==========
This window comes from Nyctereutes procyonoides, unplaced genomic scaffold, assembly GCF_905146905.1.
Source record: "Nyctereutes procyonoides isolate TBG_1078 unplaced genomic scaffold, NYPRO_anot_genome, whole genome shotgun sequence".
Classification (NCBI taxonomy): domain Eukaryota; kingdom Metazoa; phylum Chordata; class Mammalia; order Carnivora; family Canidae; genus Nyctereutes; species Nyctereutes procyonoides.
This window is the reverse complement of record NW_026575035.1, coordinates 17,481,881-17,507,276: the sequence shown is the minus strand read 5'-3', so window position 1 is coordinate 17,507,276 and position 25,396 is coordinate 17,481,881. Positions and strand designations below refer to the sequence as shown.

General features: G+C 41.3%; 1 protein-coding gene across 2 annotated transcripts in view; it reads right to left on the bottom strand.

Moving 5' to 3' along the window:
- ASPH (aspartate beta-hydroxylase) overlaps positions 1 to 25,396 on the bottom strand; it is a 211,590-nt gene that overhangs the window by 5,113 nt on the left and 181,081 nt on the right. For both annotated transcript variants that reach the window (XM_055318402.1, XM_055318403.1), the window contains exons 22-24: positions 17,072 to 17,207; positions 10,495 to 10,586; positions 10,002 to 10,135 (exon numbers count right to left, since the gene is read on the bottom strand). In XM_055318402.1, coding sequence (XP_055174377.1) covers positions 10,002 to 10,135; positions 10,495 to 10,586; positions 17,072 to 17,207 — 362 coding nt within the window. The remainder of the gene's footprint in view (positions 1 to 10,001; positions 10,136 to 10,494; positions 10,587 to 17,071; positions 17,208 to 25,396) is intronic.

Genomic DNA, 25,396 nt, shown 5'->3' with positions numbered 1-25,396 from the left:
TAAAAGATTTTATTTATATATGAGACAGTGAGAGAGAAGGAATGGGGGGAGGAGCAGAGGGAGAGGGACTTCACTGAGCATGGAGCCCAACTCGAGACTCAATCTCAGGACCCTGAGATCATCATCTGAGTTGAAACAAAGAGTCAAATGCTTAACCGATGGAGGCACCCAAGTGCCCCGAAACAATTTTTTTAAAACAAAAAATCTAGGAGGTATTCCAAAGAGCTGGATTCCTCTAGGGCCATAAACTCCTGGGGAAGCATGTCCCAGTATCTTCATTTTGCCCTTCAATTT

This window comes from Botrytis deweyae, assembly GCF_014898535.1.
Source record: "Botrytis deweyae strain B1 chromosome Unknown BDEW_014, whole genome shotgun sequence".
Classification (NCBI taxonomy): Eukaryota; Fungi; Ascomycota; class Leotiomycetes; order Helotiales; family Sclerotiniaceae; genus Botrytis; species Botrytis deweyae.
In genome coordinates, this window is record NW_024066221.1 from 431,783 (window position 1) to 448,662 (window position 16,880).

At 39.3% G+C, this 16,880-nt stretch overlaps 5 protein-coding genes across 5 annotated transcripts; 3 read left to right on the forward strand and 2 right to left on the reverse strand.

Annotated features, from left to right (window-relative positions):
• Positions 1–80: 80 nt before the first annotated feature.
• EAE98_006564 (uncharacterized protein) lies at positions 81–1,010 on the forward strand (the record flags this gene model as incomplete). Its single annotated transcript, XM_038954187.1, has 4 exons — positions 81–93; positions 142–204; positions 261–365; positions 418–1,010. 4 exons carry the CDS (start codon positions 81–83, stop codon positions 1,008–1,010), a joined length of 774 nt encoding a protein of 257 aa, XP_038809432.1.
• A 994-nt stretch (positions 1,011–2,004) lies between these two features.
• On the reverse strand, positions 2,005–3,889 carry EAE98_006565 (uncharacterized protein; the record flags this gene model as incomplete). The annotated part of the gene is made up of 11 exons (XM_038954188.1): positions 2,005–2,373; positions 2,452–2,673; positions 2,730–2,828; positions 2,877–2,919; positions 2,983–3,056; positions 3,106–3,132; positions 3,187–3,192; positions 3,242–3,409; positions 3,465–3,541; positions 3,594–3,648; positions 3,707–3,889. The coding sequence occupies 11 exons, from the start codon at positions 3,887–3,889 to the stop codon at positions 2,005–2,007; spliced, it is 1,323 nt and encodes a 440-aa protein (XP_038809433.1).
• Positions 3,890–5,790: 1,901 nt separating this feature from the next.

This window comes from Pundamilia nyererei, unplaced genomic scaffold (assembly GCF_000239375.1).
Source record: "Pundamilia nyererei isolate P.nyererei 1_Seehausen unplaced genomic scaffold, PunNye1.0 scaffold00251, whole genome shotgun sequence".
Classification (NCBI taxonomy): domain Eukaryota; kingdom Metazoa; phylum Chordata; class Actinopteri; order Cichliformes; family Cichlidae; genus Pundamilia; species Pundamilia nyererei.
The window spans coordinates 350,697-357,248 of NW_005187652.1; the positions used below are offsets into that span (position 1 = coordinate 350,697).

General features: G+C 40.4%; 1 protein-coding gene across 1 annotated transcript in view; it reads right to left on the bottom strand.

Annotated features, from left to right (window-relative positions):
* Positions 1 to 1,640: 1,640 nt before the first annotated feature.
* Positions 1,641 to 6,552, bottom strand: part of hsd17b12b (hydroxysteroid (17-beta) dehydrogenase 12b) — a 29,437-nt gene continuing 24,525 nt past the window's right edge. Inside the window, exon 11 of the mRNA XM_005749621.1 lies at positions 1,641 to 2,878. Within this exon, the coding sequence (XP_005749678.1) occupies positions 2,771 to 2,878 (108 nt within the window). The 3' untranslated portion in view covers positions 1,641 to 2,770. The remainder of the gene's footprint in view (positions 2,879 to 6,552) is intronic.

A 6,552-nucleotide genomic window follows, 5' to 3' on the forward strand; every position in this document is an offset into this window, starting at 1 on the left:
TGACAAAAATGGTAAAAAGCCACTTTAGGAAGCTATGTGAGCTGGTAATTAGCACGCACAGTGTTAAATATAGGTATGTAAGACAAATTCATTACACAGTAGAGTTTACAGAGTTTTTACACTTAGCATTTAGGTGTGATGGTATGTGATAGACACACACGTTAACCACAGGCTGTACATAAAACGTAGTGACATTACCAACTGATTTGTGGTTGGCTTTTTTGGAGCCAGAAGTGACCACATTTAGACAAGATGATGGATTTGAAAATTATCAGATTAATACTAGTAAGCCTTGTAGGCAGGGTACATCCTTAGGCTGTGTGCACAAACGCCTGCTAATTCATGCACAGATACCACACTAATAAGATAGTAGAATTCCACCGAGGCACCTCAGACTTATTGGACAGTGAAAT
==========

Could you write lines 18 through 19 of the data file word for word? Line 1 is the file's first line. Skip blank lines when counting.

• A 994-nt stretch (positions 1,011–2,004) lies between these two features.
• On the reverse strand, positions 2,005–3,889 carry EAE98_006565 (uncharacterized protein; the record flags this gene model as incomplete). The annotated part of the gene is made up of 11 exons (XM_038954188.1): positions 2,005–2,373; positions 2,452–2,673; positions 2,730–2,828; positions 2,877–2,919; positions 2,983–3,056; positions 3,106–3,132; positions 3,187–3,192; positions 3,242–3,409; positions 3,465–3,541; positions 3,594–3,648; positions 3,707–3,889. The coding sequence occupies 11 exons, from the start codon at positions 3,887–3,889 to the stop codon at positions 2,005–2,007; spliced, it is 1,323 nt and encodes a 440-aa protein (XP_038809433.1).